Simple breathing exercise: How to unblock the nose
Blocked Nose Brings Misery
By Dr. Artour Rakhimov
This exercise was used by many thousands people in Russia since over 200 doctors taught it to their patients as a part of the Buteyko method. Most patients, even with severe sinusitis or rhinitis, according to reports of these doctors, could safely unblock their nose in around 1-2 minutes.
Here are the steps to follow
Pinch your nose and then start fast walking with the nose and mouth closed (you could be able to walk for 15-25 steps). Hold your breath for as long as possible or until your get a very strong desire to breathe (suffocate yourself). Then relax, take a breath only through the nose and sit down with correct posture (the straight or erect spine). Concentrate on your breath. After releasing the nose, while sitting, you should keep the mouth closed. Do not gasp for air, but, instead, make a smaller and slower inhalation and then immediately relax body muscles, especially thoracic or costal muscles. Take another (easier) inhale and completely relax. With each breath, take a smaller or shallow (reduced) inhalation and then again completely relax body muscles. The main goal is to constantly preserve the strong level of air hunger for about 2 minutes with best possible relaxation of the whole body.
Our basal breathing pattern has strong effects on cardiovascular system, circulation and blood supply for all cells. For example, breathing through the mouth (including sleep and exercise) affects hundreds of biochemical and physiological processes and reactions in the human body (due to CO2 and NO effects). Sleeping on the back at night can make breathing about twice heavier reducing cell oxygenation and triggering asthma attacks, sleep apnea, insomnia, mouth breathing, migraine headaches, anxiety, many other conditions.
If you retrain your automatic breathing pattern, so that after your usual exhalation, you can easily hold your breath for 20 or more seconds, your problems with nasal breathing will completely disappear. You can achieve this using the Buteyko method, Frolov breathing device, Amazing DIY breathing device or even correctly practiced yoga.
The permanent solution of this problem with the blocked nose is to have normal breathing pattern 24/7 so that to have normal or healthy body oxygenation (visit www.NormalBreathing.com for more details). Learn more about normal breathing and watch this GoogleVideo clip. It explains the connection between breathing patterns and tissue oxygenation:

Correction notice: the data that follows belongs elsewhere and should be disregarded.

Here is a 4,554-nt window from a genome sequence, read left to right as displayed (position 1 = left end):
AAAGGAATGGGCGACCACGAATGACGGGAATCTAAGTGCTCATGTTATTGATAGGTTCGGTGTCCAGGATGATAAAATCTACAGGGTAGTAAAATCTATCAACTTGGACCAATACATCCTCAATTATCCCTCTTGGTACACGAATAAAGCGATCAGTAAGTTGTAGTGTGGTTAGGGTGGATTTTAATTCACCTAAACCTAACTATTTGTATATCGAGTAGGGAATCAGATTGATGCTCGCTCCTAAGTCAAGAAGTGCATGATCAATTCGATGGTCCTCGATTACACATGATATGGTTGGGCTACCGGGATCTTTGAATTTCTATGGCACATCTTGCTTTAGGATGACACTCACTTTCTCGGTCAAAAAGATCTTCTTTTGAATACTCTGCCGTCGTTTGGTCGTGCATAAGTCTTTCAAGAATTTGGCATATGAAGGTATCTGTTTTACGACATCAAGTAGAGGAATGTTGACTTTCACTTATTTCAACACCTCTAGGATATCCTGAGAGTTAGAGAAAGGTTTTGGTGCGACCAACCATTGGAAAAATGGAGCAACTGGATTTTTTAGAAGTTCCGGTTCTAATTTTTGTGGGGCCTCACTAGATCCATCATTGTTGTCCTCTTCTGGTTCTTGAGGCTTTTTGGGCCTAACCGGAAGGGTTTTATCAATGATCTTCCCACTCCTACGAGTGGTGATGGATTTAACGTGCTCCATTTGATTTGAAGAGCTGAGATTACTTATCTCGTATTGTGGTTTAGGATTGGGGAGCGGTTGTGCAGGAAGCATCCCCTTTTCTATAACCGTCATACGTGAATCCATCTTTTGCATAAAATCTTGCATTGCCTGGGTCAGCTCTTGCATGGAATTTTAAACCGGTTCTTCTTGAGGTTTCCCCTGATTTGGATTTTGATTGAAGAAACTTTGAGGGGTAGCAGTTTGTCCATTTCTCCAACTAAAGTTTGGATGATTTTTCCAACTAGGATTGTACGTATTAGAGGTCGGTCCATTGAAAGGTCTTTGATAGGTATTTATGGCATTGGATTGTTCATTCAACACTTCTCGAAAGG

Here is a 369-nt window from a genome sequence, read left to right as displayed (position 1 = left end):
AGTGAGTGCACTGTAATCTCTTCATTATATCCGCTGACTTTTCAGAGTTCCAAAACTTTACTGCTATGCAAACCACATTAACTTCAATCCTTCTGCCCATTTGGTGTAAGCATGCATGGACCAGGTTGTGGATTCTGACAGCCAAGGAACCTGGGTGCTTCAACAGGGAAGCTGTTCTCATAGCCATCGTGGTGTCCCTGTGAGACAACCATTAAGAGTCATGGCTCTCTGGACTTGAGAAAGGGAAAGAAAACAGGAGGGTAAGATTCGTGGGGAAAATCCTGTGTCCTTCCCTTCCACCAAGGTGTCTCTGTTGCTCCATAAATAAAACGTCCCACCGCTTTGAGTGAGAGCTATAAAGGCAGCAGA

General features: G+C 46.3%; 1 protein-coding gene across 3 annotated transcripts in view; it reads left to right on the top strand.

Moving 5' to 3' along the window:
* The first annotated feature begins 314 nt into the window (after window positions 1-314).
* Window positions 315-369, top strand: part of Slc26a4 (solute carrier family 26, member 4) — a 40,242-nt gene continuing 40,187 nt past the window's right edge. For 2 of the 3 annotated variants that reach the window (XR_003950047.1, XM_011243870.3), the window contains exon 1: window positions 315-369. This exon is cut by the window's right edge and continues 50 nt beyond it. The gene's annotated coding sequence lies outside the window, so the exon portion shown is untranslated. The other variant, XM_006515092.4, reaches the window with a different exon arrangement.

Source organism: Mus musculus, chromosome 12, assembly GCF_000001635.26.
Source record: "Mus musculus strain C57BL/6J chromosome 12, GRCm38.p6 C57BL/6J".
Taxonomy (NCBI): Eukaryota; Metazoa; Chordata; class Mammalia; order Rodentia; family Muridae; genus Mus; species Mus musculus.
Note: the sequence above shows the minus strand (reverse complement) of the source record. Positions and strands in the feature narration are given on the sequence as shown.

Unblock a nose in 1 min
Resources and References
Tidal volume - what this physiological parameter mean with values in healthy people and people with chronic diseases.
Dr. Artour Rakhimov is an author of several bestselling Amazon books including "Doctors Who Cure Cancer", which features the most successful ever-known clinical trial on metastatic cancer: 6 times reduction in 3-year mortality due to ... the same breathing exercises that is explained above!
Bartley James, Nasal congestion and hyperventilation syndrome, American Journal of Rhinology, 2005 Nov-Dec; vol 19(6): p. 607-11.
Waitemata District Health Board, Auckland, New Zealand.
BACKGROUND: This article evaluates the prevalence of hyperventilation syndrome (HVS) in patients who continue to complain of ongoing nasal congestion, despite an apparently adequate surgical result and appropriate medical management.
METHODS: Prospective case series of 14 patients from June 2002 to October 2003 was performed. Patients, who presented complaining of nasal congestion after previous nasal surgery and who appeared to have an adequate nasal airway with no evidence of nasal valve collapse, were evaluated for HVS. When appropriate, nasal steroids and oral antihistamines also had been tested without success. Three patients had end-tidal P(CO2) levels measured and five patients underwent breathing reeducation.
RESULTS: All patients had an elevated respiratory rate (>18 breaths/minute) with an upper thoracic breathing pattern. Twelve of the 14 patients complaining of nasal obstruction had an elevated Nijmegen score indicative of HVS. An average number of 2.5 procedures had been performed on each patient. End-tidal P(CO2) levels were < or = 35 mmHg in the three patients who had expired P(CO2) levels measured. Breathing retraining was successful in correcting the nasal congestion in two of five patients.
CONCLUSION: HVS should be included in the differential diagnosis of patients presenting with nasal congestion, particularly after failed nasal surgery. One possible explanation is increased nasal resistance secondary to low arterial P(CO2) levels. Another possible explanation is reduced alae nasae muscle activity secondary to the reduced activity of serotonin-containing raphe neurons. Additional surgery may not necessarily be the answer in HVS patients complaining of nasal congestion.
More by this Author
Many seizures specifically convulsions in sleep can be avoided with a easy, basically cost-free solution that's based on electrical interconnection of the human body with Earth. There aren't any health-related research...
Constant problems with coughing or chronic cough are very common these days. These problems often occur in people with asthma, lung cancer, and COPD. Modern medical research suggests that there are no successful...
Presence of chronic overbreathing (or hyperventilation) in people with type 2 diabetes has been found in all 5 studies that measured minute ventilation in groups of people with type 2 diabetes. Overbreathing leads to...